A portion (c) of FIG. 7 is a cross-sectional view of the portion (a) of FIG. 7 along a cutout line C-D in the vertical direction on the pixel P(2, 1) and the pixel (2, 2). Furthermore, FIG. 9A is an enlarged view of the portion (c) of FIG. 7, and FIG. 9B is a view illustrating the pixel positions along the cutout line C-D for ease of understanding. The pixel P(2, 1) and pixel P(2, 2) at the same positions of the first image sensor 102 and the second image sensor 103 receive incoming light from an object input from the same micro lenses ML(2, 1) and ML(2, 2), respectively. Here, FIG. 9B differs from FIG. 8B in that in the pixel P(2, 1) of the second image sensor 103, the light-receiving part is pupil-divided into the light-receiving part PC_A(2, 1) and the light-receiving part PC_B(2, 1), and in that in the pixel P(2, 2), the light-receiving part is pupil-divided into the light-receiving part PC_A(2, 2) and the light-receiving part PC_B(2, 2). Then, the light-receiving part PC_A(2, 1) and the light-receiving part PC_B(2, 1) can receive an image, serving as a pair, at a pupil position of the optical system, respectively, and perform focus detection by using a phase-difference AF method. Similarly, the light-receiving part PC_A(2, 2) and the light-receiving part PC_B(2, 2) receive an image, serving as a pair, at the pupil position of the optical system, respectively. Note that, since the phase-difference AF method is a well-known technique, the detailed description thereof is omitted.

Here, in FIG. 9A, the wiring layer 301 of FIG. 8A corresponds to a wiring layer 301A and a wiring layer 301B. The wiring layer 301 A outputs a signal of the light-receiving part PC_A(2, 1) of an organic photoelectric conversion film to the signal output end 305A, and the wiring layer 301B outputs a signal of the light-receiving part PC_B(2, 1) of an organic photoelectric conversion film to the signal output end 305B. In the wiring layer 301 of FIG. 8A, only one wiring layer is visible because the wiring layer 301A and the wiring layer 301B overlap with each other. Similarly, a signal of the light-receiving part PC_A(2, 2) of an organic photoelectric conversion film of the pixel P(2, 2) is output to a signal output end 306A, and a signal of the light-receiving part PC_B(2, 2) is output to a signal output end 306B. Then, in a readout circuit 307, readout circuits such as an output transistor, a selection transistor, a reset transistor, and the like are arranged, in which the signal of each pixel is output to the outside from the solid-state image sensor 101.

FIG. 10 is an enlarged view of the layout drawing of the pixel P(1, 1) of the portion (a) of FIG. 7. In FIG. 10, for the circuit arranged around the photodiode PD, a hatched portion indicates a gate electrode, and white portions on both sides of the gate electrode indicate an NMOS type transistor including an n region. In FIG. 10, the charge stored in the photodiode PD of the first image sensor 102 is transferred to the FD part when the transfer signal φTx is supplied to the gate electrode of the transfer transistor. The FD part is connected to the gate electrode of the output transistor SF, in which the transferred charge is converted into an electric signal, and when the selection signal φSEL is supplied to the gate electrode of the selection transistor SEL, the converted electric signal is read out to the vertical signal line VLINE. Note that, when the reset signal φR is supplied to the gate electrode of the reset transistor R, the charge of the FD part is reset to the power-supply voltage Vcc.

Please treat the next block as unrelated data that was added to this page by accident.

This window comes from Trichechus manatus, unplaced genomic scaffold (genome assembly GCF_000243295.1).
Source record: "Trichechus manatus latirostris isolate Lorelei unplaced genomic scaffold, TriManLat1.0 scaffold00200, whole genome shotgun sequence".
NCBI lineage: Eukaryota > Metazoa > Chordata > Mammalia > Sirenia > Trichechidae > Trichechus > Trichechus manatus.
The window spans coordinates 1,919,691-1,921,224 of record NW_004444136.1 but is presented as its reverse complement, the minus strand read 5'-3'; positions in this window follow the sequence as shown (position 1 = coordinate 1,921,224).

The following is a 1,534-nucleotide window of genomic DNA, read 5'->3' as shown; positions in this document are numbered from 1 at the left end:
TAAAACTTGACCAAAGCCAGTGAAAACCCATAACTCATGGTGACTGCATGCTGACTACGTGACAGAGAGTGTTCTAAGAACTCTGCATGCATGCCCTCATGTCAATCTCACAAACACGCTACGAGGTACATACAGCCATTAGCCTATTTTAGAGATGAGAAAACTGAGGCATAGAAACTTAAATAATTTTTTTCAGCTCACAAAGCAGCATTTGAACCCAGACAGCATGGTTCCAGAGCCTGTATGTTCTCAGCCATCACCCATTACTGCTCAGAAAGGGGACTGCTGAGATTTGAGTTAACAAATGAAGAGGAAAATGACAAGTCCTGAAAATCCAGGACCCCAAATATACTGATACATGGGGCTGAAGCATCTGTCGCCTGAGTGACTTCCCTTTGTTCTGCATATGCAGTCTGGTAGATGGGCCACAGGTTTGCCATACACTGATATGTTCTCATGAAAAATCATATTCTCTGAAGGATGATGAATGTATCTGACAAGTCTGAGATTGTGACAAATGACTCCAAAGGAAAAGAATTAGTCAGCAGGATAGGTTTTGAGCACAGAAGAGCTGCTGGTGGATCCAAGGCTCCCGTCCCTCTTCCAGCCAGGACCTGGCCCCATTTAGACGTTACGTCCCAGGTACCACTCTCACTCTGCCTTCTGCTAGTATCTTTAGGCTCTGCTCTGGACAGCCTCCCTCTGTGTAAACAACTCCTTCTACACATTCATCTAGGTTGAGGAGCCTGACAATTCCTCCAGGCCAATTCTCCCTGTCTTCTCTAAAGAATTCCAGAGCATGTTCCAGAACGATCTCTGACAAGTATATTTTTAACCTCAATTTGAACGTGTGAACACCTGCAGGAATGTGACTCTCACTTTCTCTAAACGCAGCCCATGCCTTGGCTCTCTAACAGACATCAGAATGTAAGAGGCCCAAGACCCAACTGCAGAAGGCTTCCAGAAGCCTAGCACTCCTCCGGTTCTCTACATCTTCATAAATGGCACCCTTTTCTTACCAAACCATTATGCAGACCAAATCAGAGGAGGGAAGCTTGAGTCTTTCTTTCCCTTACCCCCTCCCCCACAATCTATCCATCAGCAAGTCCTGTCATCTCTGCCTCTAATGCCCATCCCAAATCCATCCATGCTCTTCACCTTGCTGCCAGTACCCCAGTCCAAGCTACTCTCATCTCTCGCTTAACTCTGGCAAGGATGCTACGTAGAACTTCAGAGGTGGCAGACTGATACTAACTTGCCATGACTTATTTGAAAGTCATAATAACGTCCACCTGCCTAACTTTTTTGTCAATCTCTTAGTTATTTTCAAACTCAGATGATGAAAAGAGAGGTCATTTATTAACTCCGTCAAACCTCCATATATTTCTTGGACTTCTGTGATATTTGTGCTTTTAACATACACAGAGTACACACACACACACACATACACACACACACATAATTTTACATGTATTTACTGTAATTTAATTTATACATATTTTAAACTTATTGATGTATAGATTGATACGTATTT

In contrast, in FIG. 10, an electric signal output from a transparent electrode of the light-receiving part PC_A(1, 1) of an organic photoelectric conversion film is connected to the gate electrode of the output transistor SF_A, and when the selection signal φSEL_A is supplied to the gate electrode of the selection transistor SEL_A, the electric signal is read out to the vertical signal line VLINE_A. Similarly, an electric signal output from the transparent electrode of the light-receiving part PC_B(1, 1) is connected to the gate electrode of the output transistor SF_B, and when the selection signal φSEL_B is supplied to the gate electrode of the selection transistor SEL_B, the electric signal is read out to the vertical signal line VLINE_B. Note that, when the reset signal φR_A (or φR_B) is supplied to the gate electrode of the reset transistor R_A (or R_B), the signal voltage of the light-receiving part PC_A(1, 1) (or PC_B(1, 1)) is reset to the reference voltage Vref. Note that, in the organic photoelectric conversion film, the high voltage Vpc for extracting an electric signal corresponding to an incoming light quantity from an opposing transparent electrode is supplied to a transparent electrode on an incoming light side.